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OpEdNews Op Eds    H4'ed 4/25/11

The role of women in the Arab Awakening

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Arab despots and dictators see the legitimate demands of their people for justice, human rights and freedom as a challenge to their manliness. It has inhibited them from responding intelligently and flexibly.   A society with a culture that excludes women from politics, and admires a "fearless" leader, who is ruthless and unable to tolerate dissent, is a poor one with ruinous consequences for its people.

Stubbornness and domination have become characteristics to be admired in the male with varying degrees in the entire Arab world.   Girls are encouraged to defer to their brothers, and taught to hide their intelligence and good sense in discussions with their male counterparts.   Males are burdened from an early age to assume the mantle of family leadership, and encouraged to see themselves as protector of the family against all external threats.   This macho tradition is transferred to the politics of an Arab world that largely excludes women, and has produced an unhealthy imbalance between the sexes that has been to the detriment of everyone in society.

Highly educated women such as doctors, teachers, philosophers and authors, are discouraged, with doors firmly shut in their faces, from entering the 'man's' world of politics. The internet and social communication websites such as Facebook and Twitter have made inroads into such a culture, and have given women the confidence to say, "You know what, we can do better than you men in the running and governance of the country".

The strengths women have, which western societies have come to appreciate, in communication, negotiation, and compromise, have been absent in Arab political life. The Arab Awakening, with its strong participation of women, is changing the political atmosphere and will have a profound healthy influence for the better in the future.

The British Guardian newspaper (23 April 2011) in an article entitled: "Women sustained the uprising. But what can they expect in return?", charts the important role of women in the Arab Awakening. However, it quotes a number of women who are concerned that they may be sidelined when it comes to leadership political roles post-revolution: "Egyptian women express concern that when the dust settles on their revolution and a new parliament is elected in November, there may be just as few female  MPs as there were in the Mubarak era". The paper then quotes Rebecca Chiao, founder of a women's rights group called Harassmap saying: "there was already a backlash against gender equality", adding: "There's a propaganda campaign against us, saying now is not the time for women's rights".   An Egyptian woman protestor is quoted as saying: "Now Mubarak has gone, they want me to go home".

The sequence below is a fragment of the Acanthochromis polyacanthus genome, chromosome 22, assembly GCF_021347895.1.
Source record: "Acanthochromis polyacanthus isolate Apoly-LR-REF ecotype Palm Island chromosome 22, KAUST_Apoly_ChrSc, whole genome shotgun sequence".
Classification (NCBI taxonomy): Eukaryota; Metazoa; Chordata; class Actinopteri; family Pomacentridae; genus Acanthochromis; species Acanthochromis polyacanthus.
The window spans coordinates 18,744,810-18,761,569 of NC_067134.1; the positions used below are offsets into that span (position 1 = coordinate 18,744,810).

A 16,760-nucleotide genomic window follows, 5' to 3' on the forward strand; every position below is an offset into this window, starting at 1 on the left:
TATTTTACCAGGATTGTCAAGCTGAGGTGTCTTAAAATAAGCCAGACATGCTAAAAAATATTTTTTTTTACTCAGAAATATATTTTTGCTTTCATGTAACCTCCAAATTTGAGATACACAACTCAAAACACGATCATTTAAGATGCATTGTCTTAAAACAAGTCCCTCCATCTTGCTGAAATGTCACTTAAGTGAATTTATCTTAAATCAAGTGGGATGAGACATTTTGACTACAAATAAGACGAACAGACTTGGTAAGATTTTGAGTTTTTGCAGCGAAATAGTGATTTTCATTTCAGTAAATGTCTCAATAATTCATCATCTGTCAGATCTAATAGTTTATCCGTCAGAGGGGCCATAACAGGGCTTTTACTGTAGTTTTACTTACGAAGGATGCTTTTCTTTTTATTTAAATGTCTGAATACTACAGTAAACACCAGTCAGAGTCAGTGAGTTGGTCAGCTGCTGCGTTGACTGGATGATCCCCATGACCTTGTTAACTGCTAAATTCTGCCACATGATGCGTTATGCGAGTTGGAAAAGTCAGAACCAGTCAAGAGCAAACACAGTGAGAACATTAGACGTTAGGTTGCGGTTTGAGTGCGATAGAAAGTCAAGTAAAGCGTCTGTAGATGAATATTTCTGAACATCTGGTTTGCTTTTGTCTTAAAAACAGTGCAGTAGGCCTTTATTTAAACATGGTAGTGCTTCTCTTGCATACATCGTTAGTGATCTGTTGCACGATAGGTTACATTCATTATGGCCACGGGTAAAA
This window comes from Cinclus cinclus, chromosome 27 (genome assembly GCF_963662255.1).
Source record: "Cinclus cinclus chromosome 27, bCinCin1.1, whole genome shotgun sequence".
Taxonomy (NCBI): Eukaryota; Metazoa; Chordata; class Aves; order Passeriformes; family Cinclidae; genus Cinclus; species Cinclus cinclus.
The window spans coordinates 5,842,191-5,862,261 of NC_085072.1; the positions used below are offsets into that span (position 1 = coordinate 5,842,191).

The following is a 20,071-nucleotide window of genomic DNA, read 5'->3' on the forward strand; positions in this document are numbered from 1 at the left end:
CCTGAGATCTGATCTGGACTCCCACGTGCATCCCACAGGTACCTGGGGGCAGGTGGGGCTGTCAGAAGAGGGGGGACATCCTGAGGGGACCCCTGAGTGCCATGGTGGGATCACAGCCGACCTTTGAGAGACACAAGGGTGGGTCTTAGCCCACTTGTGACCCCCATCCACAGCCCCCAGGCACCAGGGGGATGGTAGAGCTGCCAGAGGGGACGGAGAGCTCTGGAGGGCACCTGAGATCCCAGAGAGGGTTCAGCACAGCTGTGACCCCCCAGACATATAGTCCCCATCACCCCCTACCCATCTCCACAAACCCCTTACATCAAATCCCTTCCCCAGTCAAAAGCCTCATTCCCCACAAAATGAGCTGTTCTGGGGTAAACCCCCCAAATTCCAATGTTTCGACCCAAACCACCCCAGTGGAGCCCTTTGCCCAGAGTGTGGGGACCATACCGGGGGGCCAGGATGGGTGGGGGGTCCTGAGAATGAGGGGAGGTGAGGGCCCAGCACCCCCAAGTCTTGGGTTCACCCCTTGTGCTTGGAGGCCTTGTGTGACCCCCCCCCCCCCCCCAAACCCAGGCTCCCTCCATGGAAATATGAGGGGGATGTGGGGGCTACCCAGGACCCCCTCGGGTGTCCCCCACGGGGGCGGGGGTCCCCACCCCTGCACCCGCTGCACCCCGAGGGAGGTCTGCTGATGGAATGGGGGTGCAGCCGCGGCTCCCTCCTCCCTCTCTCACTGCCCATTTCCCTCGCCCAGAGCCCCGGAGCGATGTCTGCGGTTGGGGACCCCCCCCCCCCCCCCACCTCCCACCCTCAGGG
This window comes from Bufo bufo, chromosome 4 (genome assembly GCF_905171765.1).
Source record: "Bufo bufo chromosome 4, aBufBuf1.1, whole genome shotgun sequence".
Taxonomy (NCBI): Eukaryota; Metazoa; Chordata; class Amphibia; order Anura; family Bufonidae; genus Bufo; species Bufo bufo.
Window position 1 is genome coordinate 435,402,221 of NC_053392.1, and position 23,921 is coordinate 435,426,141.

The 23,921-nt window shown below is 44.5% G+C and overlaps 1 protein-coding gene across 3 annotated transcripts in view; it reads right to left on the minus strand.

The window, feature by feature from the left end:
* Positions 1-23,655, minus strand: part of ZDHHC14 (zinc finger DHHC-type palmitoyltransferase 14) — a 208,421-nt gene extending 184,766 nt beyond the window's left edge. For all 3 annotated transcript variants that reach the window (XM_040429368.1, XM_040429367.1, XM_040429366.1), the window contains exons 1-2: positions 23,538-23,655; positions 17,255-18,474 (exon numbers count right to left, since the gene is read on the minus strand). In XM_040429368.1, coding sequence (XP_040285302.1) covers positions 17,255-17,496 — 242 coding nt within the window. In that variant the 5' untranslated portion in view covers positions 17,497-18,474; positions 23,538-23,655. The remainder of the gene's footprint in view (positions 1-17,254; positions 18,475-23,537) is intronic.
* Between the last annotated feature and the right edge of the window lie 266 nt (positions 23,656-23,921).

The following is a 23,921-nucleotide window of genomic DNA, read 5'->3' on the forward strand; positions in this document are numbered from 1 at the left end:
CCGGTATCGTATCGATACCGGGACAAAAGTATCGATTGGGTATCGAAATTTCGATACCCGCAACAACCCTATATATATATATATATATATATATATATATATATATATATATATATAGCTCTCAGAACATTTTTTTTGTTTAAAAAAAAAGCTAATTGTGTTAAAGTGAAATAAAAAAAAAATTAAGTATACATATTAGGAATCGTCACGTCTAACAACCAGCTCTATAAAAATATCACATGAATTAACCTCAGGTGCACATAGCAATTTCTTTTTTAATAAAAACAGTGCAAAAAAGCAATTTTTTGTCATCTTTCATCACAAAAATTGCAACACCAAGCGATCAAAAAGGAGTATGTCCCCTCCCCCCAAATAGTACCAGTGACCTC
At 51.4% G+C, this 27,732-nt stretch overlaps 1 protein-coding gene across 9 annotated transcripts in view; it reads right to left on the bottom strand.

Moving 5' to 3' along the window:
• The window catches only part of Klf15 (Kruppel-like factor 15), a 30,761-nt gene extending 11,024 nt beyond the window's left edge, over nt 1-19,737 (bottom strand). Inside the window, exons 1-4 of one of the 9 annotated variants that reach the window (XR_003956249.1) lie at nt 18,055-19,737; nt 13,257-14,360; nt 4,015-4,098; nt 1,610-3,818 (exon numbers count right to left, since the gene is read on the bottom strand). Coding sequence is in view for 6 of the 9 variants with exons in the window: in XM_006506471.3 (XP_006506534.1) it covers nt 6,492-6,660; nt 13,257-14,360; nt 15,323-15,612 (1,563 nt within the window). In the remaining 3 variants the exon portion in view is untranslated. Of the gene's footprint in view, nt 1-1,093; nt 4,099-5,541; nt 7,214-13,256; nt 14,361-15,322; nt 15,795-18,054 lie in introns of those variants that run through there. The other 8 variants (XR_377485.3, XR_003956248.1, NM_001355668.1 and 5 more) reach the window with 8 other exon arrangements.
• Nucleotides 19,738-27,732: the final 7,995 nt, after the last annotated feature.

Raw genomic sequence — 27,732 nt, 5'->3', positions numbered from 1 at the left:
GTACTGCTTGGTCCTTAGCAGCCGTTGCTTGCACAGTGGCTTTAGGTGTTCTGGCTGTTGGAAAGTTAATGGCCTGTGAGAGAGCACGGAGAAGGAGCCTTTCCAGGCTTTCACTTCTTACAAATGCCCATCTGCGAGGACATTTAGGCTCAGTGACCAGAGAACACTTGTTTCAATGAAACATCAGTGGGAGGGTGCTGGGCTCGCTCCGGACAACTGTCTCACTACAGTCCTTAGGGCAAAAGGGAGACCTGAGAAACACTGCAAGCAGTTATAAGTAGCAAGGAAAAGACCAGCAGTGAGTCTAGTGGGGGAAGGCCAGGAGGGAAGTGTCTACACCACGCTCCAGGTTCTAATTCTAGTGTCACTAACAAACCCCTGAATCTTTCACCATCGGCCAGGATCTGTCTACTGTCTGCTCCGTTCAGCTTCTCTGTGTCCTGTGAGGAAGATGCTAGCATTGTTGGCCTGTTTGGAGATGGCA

This response from male revolutionaries is short sighted. Excluding women from leading political roles carries within it the seeds that have led to despotic rulers that have blighted the lives of people in the Arab world.

The Guardian also details the recommendation by the Tunisian electoral commission that there must be "50% parity between men and women in electoral lists - and not just women on the bottom rung: they must alternate with male candidates from the top of each party selection and share the most important roles."

Leila Hamrouni, a candidate for the Tunisian Ettajdid (renewal) party said : "We have got to really fight for the 50% equality in the elections. I am worried it won't be properly enforced.   The smaller parties say it's great in principle but in practice there aren't enough "competent' women."

I am amazed at the effrontery of men in politics in the Arab world daring to talk about competence.   The incompetence of male political leaders and rulers in the Arab world is legendary.   They should now have the humility to say "we have done a very bad job", and beg women to join these groupings and parties to learn from them many of the skills they lack, which women have in abundance.

Women of the revolution do not allow yourselves to be sidelined. Fight for your rights with the tenacity and intelligence you used against dictators; your countries need you, and you owe it to your children and grandchildren to provide them with a better future using your unique skills.

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Dr Adnan Al-Daini took early retirement in 2005 as a principal lecturer in Mechanical Engineering at a British University. His PhD in Mechanical Engineering is from Birmingham University, UK. He has published numerous applied scientific research (more...)
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